Schizophrenics can't always distinguish fact from fiction, but a new study shows that they can see right through some visual illusions. And that surprising finding helps bolster one interpretation of the mental illness: that it may be due to a general inability to interpret sensory information in its proper context.
Hallucinations, delusions, and paranoia are several of the well-known symptoms of schizophrenia. But what those diverse cognitive problems may indicate is a general breakdown in the brain's ability to correctly filter a cacophony of incoming sensory data. That may also go for vision: To interpret visual data correctly, the primary visual cortex needs to filter information. When the retina sends an image to the visual cortex, neighboring neurons in the cortex clamor for attention; some inhibit and some enhance each other. The overall balance helps the brain make sense of the flood of incoming information.
So if schizophrenia is a breakdown in an innate ability to process information, neurons in schizophrenics' brains might not correctly suppress each other, says psychologist Steven Dakin of University College London's Institute of Ophthalmology. To test this, Dakin and his team used certain visual illusions that take advantage of the brain's instinct to enhance contrast. The researchers showed 15 schizophrenic subjects and 20 control subjects a shaded patterned disk against a high-contrast background. To normal eyes, that background makes the central disk appear slightly greyer than it actually is. The researchers then assessed the subjects' perception, showing them a series of disks of increasing grayness. For each disk, the observer had to guess whether the patch was of more or less contrast than the original image.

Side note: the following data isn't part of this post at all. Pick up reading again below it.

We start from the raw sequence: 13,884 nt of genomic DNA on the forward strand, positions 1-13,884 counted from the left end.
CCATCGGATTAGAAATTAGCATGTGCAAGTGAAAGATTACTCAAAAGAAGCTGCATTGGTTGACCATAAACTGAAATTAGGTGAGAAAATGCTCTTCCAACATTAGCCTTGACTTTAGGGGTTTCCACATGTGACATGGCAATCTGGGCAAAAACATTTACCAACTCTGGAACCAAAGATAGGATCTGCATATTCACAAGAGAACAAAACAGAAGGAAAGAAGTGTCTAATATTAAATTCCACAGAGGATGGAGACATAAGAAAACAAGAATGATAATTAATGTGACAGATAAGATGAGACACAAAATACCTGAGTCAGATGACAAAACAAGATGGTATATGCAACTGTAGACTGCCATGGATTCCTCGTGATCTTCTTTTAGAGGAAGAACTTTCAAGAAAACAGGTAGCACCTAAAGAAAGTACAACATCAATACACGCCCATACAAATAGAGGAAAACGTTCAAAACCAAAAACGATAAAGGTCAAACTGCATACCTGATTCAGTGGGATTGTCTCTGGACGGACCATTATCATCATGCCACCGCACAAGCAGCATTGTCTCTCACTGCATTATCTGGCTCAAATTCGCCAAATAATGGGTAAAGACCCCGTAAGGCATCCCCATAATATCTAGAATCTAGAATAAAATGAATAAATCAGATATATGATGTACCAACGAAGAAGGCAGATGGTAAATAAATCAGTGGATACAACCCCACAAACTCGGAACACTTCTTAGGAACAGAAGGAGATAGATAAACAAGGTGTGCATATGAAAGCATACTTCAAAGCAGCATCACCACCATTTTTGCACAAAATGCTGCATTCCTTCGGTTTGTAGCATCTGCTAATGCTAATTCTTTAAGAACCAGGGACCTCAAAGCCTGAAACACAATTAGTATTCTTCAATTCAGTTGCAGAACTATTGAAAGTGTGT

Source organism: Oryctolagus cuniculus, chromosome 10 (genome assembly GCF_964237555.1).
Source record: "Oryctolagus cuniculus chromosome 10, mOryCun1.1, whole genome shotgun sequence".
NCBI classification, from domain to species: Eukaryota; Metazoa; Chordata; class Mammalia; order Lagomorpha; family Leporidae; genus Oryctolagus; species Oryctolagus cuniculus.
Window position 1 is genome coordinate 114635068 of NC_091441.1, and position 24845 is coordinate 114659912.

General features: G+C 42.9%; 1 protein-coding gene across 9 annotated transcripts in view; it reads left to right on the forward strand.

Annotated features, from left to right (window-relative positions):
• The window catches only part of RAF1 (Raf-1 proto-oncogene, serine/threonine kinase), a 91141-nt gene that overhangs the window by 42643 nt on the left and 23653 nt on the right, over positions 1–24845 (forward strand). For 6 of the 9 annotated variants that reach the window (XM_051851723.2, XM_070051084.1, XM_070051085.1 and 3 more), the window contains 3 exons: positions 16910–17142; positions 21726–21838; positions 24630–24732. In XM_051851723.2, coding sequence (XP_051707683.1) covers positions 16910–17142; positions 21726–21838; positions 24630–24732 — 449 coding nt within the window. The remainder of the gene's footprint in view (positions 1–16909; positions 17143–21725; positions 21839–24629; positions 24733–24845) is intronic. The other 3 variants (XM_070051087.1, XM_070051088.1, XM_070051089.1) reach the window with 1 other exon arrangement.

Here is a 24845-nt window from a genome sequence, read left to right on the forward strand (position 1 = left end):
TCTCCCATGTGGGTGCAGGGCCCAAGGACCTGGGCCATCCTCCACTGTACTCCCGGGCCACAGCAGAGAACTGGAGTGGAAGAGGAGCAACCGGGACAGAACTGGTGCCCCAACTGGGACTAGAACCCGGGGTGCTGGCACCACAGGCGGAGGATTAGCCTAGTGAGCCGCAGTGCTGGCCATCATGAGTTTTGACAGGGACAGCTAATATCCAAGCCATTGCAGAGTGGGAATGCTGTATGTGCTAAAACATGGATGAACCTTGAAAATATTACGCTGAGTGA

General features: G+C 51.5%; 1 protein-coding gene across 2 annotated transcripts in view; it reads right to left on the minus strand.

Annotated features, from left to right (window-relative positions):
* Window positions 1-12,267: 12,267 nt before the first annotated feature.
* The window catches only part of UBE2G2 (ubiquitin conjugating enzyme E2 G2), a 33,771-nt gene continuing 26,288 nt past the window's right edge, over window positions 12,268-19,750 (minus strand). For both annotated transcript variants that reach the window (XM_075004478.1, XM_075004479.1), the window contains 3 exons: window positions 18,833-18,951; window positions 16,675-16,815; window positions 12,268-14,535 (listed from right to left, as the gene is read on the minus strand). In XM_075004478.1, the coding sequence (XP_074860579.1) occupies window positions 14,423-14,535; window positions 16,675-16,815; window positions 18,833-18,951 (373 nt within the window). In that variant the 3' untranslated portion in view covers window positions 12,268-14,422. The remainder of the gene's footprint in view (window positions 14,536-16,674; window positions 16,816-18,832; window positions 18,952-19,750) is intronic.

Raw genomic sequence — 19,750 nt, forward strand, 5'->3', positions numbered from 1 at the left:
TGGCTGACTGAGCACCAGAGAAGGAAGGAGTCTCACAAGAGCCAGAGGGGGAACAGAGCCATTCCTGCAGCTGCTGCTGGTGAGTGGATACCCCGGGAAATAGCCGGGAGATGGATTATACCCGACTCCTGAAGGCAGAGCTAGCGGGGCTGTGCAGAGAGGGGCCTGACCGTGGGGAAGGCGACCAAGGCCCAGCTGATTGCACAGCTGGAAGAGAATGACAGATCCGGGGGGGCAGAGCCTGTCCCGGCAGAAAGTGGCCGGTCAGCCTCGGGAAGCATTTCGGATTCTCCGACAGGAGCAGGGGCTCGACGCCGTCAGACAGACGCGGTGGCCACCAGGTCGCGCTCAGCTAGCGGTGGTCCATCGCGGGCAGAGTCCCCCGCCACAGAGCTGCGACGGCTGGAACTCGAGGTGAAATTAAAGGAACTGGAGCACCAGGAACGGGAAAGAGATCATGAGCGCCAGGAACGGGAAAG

The results were startling: 12 of the 15 schizophrenic observers were more accurate than the most-accurate member of the control group. "The illusion is pretty substantial," Dakin says, but "the schizophrenics were almost completely immune to its effect." Though it's still early, the authors hope their study might have some diagnostic value. Existing criteria for schizophrenia diagnosis tend to be subjective, based on interviews, Dakin says. "We're hoping (this study) might be a step towards more objective diagnostics."
"(These) are very important results with wide implications," says psychiatrist William Phillips of the University of Stirling in the U.K. The findings support the theory that schizophrenics' problems with filtering information may apply to many domains of cognition and perception, he says.